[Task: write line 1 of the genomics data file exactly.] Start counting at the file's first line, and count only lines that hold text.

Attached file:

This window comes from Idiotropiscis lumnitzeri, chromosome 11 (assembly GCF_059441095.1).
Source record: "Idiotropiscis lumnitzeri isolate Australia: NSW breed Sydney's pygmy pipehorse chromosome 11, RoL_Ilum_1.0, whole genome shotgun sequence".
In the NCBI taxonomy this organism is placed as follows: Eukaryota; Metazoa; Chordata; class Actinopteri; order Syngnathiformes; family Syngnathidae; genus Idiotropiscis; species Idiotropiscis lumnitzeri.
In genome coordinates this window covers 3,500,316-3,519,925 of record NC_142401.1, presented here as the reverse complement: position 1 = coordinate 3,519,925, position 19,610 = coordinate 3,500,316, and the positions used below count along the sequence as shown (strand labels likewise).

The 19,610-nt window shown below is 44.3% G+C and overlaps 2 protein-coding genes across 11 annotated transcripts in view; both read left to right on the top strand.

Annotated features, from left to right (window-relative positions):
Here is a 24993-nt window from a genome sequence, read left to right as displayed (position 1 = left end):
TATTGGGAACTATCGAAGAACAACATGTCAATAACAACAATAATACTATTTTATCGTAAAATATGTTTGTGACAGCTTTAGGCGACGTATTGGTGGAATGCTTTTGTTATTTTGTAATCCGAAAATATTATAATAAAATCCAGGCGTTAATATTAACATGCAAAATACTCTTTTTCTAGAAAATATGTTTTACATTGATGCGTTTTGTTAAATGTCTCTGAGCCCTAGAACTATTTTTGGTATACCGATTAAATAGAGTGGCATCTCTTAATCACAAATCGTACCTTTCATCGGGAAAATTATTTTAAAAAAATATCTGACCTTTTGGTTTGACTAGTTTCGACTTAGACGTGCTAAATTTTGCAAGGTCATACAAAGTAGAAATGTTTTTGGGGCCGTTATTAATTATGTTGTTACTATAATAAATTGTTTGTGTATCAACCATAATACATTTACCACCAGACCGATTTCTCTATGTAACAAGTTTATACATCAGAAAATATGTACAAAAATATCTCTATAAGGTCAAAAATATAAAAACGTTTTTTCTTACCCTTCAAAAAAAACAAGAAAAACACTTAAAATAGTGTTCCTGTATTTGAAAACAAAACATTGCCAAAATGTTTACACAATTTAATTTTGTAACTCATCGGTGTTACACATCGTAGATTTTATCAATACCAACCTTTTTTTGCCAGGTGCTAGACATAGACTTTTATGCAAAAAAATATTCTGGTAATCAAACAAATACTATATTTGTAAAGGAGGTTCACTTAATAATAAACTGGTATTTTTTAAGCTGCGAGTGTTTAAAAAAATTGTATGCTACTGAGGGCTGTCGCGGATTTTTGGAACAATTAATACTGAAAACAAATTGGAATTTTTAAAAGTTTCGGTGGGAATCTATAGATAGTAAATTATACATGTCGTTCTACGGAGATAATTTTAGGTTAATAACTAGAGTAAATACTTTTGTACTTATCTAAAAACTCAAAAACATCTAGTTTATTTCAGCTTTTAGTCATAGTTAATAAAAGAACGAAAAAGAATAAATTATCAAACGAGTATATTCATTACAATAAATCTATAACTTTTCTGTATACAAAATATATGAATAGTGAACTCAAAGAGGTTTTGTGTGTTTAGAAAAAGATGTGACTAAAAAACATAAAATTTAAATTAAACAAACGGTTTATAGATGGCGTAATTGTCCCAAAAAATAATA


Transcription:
This window comes from Idiotropiscis lumnitzeri, chromosome 11 (assembly GCF_059441095.1).